Monday, May 11, 2015

Some school food workers oppose nutrition rules, say whole-wheat foods are harder to prepare

Republican opponents of school nutrition rules have found an unlikely ally in food service directors, who say some of the healthier options for proposed school lunch rules are more difficult to prepare and serve, Evan Halper reports for the Los Angeles Times. Gitta Grether-Sweeney, the Portland nutritional director, said whole-wheat noodles don't work in lasagna, whole-grain macaroni turns to mush in macaroni and cheese and wraps made with whole-wheat tortillas fall apart. (U.S. Food and Drug Administration graphic)

"In response, the Obama administration has put together its own coalition of celebrity chefs, health organizations and military leaders to mitigate the damage caused by its falling-out with the 'lunch lady' lobby—55,000 school cafeteria workers who were once a major ally," Halper writes. "Now, as the Republican-dominated Congress decides whether to renew the law, school lunch trays have become a partisan battle zone. The law expires on Sept. 30, although the status quo will remain in place if Congress deadlocks."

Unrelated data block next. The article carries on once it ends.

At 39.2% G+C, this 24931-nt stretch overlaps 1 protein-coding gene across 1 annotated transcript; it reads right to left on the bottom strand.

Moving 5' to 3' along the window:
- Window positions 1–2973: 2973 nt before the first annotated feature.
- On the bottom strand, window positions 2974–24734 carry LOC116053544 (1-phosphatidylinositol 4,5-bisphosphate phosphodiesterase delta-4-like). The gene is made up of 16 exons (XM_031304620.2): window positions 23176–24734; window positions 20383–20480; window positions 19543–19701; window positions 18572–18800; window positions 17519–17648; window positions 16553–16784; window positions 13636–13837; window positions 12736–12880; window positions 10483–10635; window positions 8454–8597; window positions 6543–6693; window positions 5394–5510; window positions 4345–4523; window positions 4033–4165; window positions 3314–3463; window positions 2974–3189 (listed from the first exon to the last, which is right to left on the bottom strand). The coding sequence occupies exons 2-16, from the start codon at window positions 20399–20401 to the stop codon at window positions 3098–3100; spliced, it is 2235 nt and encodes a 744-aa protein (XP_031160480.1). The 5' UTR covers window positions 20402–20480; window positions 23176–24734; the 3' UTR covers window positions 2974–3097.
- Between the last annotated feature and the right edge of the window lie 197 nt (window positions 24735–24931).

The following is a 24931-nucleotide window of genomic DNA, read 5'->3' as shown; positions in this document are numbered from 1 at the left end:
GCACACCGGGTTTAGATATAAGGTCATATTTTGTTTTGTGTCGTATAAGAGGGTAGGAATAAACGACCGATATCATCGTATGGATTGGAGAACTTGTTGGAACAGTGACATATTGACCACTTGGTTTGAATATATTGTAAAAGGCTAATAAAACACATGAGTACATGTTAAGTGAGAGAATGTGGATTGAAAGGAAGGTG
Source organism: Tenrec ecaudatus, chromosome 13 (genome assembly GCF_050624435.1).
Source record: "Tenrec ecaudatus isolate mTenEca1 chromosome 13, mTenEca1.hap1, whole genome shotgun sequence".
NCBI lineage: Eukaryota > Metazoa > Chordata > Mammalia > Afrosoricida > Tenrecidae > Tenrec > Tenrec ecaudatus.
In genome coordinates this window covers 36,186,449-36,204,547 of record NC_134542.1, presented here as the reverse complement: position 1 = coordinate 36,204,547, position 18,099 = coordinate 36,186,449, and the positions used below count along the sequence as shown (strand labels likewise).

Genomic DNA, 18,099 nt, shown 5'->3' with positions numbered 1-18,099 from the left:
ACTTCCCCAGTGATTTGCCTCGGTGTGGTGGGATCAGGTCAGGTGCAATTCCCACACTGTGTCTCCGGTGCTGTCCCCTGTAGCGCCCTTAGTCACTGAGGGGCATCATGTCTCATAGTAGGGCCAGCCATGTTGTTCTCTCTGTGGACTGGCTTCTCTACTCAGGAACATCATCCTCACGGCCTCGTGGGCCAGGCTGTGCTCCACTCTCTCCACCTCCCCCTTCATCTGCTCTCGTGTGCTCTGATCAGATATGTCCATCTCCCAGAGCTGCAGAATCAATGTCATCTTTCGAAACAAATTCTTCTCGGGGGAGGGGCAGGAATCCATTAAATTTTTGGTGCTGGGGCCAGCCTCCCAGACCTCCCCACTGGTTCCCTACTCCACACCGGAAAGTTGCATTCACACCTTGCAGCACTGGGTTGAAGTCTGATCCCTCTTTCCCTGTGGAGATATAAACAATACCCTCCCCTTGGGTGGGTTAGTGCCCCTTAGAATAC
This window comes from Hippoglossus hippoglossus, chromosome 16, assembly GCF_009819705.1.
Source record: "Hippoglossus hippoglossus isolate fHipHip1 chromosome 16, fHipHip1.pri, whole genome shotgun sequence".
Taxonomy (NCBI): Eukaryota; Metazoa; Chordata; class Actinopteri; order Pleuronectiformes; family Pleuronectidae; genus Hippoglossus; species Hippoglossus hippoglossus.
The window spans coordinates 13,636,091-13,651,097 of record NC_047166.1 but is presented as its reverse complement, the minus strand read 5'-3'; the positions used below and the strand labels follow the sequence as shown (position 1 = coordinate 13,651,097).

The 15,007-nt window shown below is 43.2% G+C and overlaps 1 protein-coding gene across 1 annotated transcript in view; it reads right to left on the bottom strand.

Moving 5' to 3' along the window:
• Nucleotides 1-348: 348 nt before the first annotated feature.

"The law and the regulations it spawned require school lunches to include significantly more fruits and vegetables and an infusion of whole grains; they also mandate a big drop in calories," Halper writes. "Schools were told to cut the salt and sugar in foods they sell, even in campus vending machines. Supporters of the law say that unwholesome frozen pizzas, chicken nuggets and other junk food that once were lunchtime staples helped drive the nation's epidemics of childhood obesity and diabetes."

Opponents say popular foods are being taken off menus and some children refuse to eat the healthier options, Halper writes. "The new lunch rules are strict. Schools are being told to restock pantries with ingredients alien to many students' palates. If children pass up the fruit, cafeteria workers in many cases can't sell them a meal until they take some, leading schools to complain they are paying for produce that ends up in the garbage," which is costing schools money. (Read more)

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